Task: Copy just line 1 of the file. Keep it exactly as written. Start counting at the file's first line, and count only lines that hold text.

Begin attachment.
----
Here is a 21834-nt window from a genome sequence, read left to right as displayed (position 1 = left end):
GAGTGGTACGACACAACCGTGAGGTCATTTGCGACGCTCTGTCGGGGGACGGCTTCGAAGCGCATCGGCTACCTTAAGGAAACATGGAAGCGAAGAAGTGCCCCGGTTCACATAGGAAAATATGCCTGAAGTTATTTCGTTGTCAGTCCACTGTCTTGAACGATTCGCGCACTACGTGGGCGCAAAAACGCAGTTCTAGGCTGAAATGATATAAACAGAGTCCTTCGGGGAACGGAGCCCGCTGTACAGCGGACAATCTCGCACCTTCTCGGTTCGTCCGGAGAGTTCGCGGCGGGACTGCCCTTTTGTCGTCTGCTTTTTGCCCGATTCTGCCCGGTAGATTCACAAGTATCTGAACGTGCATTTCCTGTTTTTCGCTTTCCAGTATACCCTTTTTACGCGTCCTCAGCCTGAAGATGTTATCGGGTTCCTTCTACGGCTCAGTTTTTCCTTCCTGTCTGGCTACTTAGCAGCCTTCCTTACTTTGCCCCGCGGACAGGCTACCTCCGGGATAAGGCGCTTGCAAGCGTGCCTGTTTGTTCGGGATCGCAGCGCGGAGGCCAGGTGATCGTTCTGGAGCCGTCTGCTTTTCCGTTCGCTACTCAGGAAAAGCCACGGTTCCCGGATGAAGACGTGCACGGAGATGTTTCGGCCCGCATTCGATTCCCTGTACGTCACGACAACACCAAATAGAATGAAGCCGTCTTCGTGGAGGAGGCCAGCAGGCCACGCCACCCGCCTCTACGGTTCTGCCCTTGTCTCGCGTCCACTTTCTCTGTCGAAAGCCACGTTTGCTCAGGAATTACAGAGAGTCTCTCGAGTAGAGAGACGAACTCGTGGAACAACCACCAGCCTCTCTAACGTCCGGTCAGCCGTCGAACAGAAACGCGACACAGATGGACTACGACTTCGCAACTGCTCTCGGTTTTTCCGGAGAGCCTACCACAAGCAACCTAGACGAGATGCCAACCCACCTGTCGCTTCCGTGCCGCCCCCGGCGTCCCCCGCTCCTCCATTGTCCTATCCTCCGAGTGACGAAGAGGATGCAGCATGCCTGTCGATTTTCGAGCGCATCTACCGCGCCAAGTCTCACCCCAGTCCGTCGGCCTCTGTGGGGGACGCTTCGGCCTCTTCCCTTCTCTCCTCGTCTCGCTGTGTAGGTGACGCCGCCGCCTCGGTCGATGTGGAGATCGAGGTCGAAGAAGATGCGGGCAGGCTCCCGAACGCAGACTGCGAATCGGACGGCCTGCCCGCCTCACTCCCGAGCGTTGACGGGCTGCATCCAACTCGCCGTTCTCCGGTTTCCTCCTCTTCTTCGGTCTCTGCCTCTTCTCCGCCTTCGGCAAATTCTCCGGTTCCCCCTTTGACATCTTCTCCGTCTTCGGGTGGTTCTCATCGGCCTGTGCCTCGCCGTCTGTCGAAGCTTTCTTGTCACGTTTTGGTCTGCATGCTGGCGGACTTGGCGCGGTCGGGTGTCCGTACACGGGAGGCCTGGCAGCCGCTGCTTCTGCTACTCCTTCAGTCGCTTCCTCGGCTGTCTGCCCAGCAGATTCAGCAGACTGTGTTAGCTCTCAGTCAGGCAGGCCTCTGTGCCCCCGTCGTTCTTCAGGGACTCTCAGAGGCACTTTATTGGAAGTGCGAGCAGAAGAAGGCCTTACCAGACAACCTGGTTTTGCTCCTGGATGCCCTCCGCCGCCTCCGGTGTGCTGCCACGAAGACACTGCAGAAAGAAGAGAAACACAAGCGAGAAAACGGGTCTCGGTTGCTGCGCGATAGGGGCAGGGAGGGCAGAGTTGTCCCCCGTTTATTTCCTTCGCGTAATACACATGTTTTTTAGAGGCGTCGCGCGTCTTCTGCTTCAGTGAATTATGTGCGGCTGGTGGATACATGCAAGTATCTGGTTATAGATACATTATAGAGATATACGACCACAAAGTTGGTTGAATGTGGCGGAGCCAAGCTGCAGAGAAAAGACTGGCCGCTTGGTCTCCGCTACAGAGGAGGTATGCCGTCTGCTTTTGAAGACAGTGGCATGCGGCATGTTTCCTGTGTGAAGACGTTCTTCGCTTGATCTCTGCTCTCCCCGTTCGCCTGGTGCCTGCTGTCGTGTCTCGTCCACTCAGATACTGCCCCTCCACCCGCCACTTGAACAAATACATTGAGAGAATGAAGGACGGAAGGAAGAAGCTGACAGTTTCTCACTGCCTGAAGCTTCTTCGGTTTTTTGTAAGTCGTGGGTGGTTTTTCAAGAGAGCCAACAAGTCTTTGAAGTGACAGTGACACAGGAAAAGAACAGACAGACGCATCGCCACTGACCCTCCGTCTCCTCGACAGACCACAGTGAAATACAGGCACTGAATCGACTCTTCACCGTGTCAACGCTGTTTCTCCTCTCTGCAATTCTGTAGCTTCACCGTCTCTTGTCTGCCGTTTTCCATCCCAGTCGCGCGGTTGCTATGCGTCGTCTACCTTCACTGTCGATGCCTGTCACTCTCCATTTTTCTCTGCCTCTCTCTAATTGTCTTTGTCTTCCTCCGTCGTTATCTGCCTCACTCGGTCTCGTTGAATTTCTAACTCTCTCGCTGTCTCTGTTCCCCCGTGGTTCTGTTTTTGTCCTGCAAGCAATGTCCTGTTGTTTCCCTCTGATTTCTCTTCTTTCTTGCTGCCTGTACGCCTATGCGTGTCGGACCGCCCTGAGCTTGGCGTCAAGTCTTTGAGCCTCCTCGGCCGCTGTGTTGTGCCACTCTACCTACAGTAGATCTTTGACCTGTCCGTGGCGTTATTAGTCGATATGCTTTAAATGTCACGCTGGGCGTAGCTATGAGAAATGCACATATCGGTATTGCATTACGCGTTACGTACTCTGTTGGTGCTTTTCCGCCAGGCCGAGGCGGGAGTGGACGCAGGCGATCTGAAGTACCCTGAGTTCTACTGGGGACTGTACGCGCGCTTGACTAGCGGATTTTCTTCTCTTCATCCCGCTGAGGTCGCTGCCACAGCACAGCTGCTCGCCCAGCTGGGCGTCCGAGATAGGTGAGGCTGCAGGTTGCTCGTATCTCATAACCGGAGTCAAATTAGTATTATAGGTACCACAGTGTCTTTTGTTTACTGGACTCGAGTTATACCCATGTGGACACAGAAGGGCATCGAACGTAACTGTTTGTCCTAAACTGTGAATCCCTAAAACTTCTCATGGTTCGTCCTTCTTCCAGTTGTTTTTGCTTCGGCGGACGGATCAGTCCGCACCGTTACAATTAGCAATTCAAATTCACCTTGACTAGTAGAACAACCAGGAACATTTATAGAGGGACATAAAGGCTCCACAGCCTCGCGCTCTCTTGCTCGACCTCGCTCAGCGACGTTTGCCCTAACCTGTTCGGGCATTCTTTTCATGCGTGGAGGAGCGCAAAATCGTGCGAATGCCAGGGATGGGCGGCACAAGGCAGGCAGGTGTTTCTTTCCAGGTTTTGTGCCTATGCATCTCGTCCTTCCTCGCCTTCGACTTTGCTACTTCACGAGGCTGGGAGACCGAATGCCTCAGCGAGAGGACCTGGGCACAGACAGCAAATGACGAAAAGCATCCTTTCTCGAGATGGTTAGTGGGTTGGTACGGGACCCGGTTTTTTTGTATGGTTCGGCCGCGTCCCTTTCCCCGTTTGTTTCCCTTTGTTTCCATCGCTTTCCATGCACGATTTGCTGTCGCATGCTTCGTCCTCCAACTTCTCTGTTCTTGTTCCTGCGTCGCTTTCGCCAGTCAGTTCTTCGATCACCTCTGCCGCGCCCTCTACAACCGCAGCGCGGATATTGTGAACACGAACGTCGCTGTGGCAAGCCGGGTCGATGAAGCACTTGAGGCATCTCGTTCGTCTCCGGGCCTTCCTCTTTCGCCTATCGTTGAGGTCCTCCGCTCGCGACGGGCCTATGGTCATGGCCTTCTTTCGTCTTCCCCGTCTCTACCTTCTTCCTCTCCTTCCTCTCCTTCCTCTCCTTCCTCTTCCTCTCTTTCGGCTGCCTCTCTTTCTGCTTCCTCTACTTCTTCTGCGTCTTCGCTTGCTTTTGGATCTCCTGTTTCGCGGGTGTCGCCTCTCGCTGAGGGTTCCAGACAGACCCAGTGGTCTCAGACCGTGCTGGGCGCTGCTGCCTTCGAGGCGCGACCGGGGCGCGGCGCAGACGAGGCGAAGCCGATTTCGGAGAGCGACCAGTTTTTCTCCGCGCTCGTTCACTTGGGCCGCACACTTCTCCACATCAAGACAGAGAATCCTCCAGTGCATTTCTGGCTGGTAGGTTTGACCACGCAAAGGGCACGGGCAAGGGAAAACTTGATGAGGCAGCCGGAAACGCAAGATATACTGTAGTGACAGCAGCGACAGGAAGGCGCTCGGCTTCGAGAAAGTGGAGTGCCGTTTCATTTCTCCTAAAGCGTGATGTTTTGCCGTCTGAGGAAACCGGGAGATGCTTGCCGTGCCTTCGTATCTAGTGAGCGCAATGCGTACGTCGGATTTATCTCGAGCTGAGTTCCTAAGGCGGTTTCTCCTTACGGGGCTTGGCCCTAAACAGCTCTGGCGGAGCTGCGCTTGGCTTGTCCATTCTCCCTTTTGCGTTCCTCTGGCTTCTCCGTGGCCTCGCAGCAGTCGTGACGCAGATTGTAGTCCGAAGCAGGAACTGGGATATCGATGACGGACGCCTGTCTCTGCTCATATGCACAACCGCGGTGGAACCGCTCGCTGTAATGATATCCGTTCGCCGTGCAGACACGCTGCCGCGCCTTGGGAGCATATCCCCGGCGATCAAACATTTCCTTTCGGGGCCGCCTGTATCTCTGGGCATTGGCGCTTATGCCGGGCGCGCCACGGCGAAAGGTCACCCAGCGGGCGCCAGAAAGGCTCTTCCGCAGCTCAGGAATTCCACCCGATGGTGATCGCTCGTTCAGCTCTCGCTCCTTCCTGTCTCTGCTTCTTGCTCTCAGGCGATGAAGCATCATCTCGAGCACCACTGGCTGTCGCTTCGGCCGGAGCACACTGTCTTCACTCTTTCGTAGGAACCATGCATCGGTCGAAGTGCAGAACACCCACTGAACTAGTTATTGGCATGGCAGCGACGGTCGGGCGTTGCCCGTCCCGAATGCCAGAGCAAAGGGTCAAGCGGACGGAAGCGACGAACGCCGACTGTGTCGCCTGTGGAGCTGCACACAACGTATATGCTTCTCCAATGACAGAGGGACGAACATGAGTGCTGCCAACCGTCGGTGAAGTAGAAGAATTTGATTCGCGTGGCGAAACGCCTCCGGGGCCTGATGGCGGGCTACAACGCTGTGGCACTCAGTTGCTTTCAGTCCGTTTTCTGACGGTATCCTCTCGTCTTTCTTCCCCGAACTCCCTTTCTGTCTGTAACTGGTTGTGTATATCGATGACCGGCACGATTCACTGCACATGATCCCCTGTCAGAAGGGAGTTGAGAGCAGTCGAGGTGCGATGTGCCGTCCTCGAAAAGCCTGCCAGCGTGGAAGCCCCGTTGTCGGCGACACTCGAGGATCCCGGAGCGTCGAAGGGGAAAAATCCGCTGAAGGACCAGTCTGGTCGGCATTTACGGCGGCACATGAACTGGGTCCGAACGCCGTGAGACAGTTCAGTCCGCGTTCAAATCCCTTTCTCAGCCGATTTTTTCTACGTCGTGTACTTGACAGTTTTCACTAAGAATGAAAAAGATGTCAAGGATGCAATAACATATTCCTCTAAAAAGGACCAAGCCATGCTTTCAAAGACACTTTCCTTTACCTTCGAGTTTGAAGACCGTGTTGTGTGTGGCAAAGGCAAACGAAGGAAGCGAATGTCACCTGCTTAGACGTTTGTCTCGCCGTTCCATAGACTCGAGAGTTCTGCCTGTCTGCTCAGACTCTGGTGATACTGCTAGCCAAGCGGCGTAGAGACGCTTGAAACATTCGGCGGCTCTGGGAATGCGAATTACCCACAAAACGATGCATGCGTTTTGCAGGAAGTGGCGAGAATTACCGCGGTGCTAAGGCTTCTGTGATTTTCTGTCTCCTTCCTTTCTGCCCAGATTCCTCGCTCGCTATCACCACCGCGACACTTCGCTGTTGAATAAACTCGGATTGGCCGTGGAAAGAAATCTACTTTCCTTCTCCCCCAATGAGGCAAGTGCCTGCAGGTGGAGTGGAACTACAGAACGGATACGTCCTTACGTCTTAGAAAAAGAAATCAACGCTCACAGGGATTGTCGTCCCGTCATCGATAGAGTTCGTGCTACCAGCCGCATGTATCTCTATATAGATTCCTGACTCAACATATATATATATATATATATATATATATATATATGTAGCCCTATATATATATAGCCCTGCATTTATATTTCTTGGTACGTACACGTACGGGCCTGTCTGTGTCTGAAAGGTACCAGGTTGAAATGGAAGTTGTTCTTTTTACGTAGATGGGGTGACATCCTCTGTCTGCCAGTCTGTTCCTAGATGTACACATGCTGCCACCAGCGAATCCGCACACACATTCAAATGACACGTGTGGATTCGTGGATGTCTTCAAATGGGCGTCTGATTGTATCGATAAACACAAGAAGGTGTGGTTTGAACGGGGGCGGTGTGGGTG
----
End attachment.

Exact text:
Here is a 21834-nt window from a genome sequence, read left to right as displayed (position 1 = left end):